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Re: Of Tarbosaurs and tabbies
On 18/3/04 2:47 am, "email@example.com" <firstname.lastname@example.org> wrote:
> On Thursday, March 18, 2004, at 12:35 AM, Thomas R. Holtz, Jr. wrote:
> OK, but doesn't that really amount to them being in the incomplete
> process of diverging from each other? Shouldn't they only become
> distinct species when they can no longer interbreed at all? Currently
> they can still do so, but the results are inconsistent, and will
> presumably eventually amount to nothing when they've evolved away from
> one another sufficiently.
A species is defined by the absence or near-absence of gene flow - it
has been defined as the point (or hazy grade) where reticulate descent
(between interbreeding individuals) becomes secondary to linear or branching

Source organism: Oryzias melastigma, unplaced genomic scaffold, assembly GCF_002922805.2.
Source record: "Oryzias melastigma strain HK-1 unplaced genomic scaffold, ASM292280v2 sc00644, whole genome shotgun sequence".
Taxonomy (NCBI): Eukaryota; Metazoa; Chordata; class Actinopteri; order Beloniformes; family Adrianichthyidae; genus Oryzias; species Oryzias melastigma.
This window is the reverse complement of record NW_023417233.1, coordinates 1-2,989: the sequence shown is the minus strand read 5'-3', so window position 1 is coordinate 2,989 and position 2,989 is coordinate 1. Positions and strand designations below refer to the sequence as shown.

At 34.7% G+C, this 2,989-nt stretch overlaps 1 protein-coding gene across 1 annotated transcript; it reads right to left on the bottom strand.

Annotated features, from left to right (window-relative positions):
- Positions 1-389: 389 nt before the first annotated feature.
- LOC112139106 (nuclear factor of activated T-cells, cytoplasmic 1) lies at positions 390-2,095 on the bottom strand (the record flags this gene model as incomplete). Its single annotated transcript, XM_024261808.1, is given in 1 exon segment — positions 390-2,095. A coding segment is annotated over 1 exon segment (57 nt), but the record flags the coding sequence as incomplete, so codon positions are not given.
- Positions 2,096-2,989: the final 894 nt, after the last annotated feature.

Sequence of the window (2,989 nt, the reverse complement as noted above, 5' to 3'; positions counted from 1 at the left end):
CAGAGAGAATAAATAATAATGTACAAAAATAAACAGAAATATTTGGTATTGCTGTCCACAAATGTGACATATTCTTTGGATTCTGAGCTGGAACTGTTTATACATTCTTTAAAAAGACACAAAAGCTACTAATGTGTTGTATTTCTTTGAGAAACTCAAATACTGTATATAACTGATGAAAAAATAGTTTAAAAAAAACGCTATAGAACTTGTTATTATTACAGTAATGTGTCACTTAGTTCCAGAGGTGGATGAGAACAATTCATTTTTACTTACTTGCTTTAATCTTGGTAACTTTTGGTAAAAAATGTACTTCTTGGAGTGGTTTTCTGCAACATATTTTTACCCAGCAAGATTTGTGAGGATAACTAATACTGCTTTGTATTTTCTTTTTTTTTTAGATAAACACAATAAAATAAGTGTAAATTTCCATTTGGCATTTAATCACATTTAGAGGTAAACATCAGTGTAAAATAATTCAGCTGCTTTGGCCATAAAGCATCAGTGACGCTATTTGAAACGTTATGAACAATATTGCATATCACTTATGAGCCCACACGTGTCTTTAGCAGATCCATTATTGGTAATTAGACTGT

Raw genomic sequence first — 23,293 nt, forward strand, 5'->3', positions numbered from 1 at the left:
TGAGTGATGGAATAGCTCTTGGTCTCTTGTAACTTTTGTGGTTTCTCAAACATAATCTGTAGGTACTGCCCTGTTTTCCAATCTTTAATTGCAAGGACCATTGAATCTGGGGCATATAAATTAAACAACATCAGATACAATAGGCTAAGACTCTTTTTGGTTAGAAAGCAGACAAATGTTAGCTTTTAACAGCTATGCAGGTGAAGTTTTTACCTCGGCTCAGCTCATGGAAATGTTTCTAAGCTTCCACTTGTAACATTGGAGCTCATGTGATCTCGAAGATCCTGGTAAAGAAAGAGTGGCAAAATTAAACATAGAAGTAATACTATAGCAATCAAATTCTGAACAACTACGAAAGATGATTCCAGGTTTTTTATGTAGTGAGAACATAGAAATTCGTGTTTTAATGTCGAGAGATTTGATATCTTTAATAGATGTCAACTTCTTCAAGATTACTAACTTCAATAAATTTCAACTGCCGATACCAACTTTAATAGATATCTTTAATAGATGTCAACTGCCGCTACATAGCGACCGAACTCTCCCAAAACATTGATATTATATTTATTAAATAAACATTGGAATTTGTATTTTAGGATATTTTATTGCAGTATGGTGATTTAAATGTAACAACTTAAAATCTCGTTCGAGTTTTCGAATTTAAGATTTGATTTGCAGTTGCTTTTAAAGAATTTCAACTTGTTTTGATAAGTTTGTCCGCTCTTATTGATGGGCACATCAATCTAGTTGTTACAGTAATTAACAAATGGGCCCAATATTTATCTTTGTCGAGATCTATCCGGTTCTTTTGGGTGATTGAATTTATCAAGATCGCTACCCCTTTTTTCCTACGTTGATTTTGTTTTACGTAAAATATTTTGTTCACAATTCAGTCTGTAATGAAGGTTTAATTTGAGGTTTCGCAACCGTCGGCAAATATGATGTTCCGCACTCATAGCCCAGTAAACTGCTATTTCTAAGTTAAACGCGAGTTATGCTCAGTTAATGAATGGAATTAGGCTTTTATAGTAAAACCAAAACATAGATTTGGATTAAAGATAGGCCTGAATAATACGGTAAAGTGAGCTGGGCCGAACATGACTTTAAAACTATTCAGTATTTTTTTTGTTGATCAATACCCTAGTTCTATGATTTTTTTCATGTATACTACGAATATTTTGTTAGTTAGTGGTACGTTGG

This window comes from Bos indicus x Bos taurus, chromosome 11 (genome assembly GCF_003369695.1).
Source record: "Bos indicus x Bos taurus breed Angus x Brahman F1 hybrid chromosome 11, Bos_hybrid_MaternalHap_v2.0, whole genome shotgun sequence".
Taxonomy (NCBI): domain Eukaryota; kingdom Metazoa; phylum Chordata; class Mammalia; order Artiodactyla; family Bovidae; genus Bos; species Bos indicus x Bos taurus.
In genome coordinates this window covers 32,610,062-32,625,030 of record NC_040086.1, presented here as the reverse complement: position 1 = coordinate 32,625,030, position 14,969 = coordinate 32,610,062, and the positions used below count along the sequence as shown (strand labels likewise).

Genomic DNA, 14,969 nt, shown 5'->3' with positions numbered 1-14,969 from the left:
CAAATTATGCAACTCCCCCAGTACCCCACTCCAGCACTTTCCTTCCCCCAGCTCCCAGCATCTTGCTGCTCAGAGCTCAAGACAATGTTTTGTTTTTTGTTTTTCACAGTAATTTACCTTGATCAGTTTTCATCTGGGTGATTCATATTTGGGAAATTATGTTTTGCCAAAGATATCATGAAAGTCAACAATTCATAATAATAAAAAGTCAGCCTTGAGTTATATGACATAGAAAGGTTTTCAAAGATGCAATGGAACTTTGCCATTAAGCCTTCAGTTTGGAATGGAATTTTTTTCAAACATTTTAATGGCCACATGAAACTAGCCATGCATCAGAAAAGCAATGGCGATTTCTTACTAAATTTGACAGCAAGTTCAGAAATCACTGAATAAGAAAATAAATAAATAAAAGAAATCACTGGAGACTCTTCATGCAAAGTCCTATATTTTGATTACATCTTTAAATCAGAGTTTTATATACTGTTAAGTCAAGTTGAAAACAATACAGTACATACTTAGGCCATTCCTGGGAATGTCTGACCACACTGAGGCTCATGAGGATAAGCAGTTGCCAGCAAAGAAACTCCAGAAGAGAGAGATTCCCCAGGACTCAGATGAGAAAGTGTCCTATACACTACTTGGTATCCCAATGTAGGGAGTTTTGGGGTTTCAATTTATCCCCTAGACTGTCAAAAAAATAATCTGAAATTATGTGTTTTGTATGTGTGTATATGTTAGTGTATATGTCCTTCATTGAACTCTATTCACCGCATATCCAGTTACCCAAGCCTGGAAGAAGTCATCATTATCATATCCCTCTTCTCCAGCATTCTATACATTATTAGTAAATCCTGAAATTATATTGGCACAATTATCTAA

descent (from one species to another). Obviously, this is one of those
wonderful definitions which are both totally accurate and completely useless
at the same time. The various species concepts are essentially differences
of opinion on how to actually identify this point.
As has been pointed out, ability to interbreed is only one factor in
identifying species. Many 'species' _can_ interbreed, but usually _don't_
interbreed. Two species of grebe, the Clark's and the Western, can produce
offspring, but prefer partners of the same species. Males actually become
more willing to accept a mate of the other species the longer they go
without a mate of the same. Females of many cichlid fishes, also, prefer to
mate with males of the 'right' colour pattern, but can still produce
offspring with others. This has been quite dramatically shown after some
species have merged in Lake Victoria since rising eutrophication has reduced
visibility and hence the females' ability to distinguish males.
>> As Darwin
>> showed, regional varieties grade into subspecies which grade into
>> there aren't distinct breaks between these "ranks".
I've always imagined species as being like bobbles or swellings on a string
- something like this:
The individual swellings (the species) are real, but to say where one
swelling ends and another begins is fairly arbitrary.